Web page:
Anyway, I really believe we are down to an electrical problem - but that is why you and I are talking - my knowledge hasn't been current since 1971
Sorry, I have been out of town on a family emergency.
Will the starter spin the engine over with ALL the plugs removed? We have checked all the electrical possibilities. You may have an internal engine problem.
I checked a few times but went to your profile and saw you had not been on since the 14th.
With no plug the starter spins perfectly. Put the plugs back in thinking all might be okay, and it did try to start - it actually turned the engine over, but as if there was no juice in the batt - it had 12.59 volts. I feel stupid - that starter was just taken off the shelf - duh. Should I have given it a good charge?? Expensive battery!
Had a bad family emergency. But I'm home now.
Did any of the spark plugs smell like fuel or look fuel fouled? When you described removing the last spark plug #8 on the drivers side rear, you had a hissing noise like a gas cap. I wonder if you have a bad fuel injector leaking fuel into that cylinder. Check cylinder #8 for fuel in the cylinder. Your engine could be getting what we call hydro locked.
Okay, at the time Eric was the one who pulled it and he said it sounds like opening a gas cap when you are low on fuel - meaning the like there was a vaccume in that hole and his openning it caused a "sucking" of air from the outside into the engine - almost like a valve might have been stuck. I just asked Eric and he said not fuel odor at all and the plug was dry as a bone - never been fired since changeing all plugss.
Give me another 5 minutes - he is pulling #4 again and rechecking.
We are having problems with the site uploading items. I'll have to sign off and get back online tomorrow.
But try this, with the battery fully charged. Crank the engine over with t he plugs out by using the starter. Make sure it spins the engine over properly. The reinstall the plugs and see if the engine tries to start. You stated it almost did, but the battery voltage was low. You also might want to do a manual compression test on all 8 cylinders. It should be around 175 to 200 psi of compression on all 8 cylinders with a difference between each cylinder of no more that 15 psi. Also do a fuel pressure test at the schrader valve on the fuel rails. There is a test port that looks like a metal tire valve stem. It should be on the passenger side fuel rail. I'll check back tomorrow. It doesn't sound like an electrical problem.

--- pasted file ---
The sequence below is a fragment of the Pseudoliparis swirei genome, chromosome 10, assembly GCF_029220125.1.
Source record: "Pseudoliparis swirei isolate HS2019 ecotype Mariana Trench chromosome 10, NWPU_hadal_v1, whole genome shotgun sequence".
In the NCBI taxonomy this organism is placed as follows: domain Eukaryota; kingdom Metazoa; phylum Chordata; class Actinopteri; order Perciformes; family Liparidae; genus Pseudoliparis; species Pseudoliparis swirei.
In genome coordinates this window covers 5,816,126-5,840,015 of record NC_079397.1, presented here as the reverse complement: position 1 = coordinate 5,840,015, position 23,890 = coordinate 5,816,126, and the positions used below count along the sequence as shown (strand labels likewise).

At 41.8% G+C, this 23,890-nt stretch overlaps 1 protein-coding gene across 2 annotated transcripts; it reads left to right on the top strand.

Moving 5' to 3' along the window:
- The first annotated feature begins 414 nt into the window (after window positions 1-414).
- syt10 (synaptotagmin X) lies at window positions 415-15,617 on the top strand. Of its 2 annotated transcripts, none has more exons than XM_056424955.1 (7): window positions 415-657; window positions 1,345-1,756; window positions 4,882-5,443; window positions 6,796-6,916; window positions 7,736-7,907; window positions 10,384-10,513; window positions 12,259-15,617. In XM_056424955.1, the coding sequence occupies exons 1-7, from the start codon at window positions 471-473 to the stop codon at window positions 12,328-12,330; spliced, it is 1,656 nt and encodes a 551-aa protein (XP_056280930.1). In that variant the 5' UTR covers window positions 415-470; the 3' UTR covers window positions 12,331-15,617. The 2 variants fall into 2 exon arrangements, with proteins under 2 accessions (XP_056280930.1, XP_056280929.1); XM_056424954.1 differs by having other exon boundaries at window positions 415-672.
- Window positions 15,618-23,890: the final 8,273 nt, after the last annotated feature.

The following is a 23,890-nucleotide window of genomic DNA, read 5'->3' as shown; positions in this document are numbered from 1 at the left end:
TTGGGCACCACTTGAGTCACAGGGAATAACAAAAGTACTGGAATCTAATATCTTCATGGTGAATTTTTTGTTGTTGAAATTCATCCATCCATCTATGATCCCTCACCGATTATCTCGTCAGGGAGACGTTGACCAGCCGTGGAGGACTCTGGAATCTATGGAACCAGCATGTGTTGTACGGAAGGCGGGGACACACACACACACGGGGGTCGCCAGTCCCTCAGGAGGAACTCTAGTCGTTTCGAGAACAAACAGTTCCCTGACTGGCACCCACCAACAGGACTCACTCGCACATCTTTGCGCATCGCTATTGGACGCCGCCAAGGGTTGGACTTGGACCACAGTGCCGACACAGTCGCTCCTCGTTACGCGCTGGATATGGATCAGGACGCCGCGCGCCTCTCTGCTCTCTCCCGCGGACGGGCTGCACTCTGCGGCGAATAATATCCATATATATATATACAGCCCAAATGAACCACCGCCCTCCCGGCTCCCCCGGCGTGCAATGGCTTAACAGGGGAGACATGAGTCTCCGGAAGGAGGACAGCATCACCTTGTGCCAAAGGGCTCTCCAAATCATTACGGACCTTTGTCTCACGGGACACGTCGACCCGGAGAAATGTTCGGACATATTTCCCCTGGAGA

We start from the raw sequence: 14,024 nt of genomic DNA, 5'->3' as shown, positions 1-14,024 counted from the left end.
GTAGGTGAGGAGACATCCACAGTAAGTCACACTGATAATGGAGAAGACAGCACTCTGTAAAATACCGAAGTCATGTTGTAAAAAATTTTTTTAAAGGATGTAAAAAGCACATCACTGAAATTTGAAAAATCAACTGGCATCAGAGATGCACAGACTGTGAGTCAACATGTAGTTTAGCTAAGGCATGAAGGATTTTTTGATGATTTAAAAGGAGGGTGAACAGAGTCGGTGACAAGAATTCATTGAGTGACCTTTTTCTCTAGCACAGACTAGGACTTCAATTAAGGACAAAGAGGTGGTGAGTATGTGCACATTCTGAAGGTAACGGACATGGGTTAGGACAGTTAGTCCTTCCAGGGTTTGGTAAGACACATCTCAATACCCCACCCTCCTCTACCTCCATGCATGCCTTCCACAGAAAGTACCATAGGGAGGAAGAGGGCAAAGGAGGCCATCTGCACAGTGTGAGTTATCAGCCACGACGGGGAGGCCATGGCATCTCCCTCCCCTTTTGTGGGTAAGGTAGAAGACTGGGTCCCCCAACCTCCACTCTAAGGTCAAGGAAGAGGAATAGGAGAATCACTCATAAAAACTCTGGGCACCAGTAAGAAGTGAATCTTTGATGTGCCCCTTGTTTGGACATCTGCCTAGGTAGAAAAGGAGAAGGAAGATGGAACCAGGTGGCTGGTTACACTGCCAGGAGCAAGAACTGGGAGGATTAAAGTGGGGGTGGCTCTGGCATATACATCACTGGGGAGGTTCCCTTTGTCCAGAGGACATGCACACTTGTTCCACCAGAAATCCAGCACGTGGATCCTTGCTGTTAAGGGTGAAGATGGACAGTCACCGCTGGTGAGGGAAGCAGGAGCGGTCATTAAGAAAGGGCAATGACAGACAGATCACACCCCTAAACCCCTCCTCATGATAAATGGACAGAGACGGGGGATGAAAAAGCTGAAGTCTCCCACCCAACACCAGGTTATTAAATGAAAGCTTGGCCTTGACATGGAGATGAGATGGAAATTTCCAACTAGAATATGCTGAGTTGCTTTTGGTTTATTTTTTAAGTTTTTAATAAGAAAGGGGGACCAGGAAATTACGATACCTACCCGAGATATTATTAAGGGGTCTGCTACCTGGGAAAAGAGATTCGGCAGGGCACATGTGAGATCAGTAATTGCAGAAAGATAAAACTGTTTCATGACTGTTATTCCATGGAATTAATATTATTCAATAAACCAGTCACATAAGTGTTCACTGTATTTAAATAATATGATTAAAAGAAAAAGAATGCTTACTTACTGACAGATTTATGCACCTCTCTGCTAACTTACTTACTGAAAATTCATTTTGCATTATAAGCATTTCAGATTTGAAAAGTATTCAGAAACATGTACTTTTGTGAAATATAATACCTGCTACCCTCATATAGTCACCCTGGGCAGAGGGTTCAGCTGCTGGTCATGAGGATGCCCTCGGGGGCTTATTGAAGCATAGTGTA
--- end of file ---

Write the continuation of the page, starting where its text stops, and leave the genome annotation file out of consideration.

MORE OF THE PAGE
The best way is with a compression tester.
It screws into the spark plug hole and you crank the engine over with t he key for at least 5 seconds and check the reading on the guage. Do this with all the spark plugs removed.
It is very possible to have a locked up AC compressor cause and engine not to start. It is very rare, but it is possible.
If the compressor is locked up, you will need to get the system flushed out and a new orifice tube installed. It goes in the line to the evaporator.
The flushing will clean all the metal out of the system from the compressor.
You can come back to this page and leave a bonus on any of my answers.
I am just glad the problem has be located.
I am on this site to help people save money on their vehicles and repair them themselves. Dealerships can get expensive now days and the economy is not helping any. I've been working for Ford dealerships for 20 years now. And I have seen my share or what we refer to as hacks! They only hurt the business and give us a bad name.
Again, you can return to this page and click on any accept answer here.
I just appreciate your patience and glad the problem has been located. Just remember to have the system flushed out. Any remain metal from the compressor going bad can cause the system to fail again. Remember to get a new orifice tube and accumulator/receiver dryer.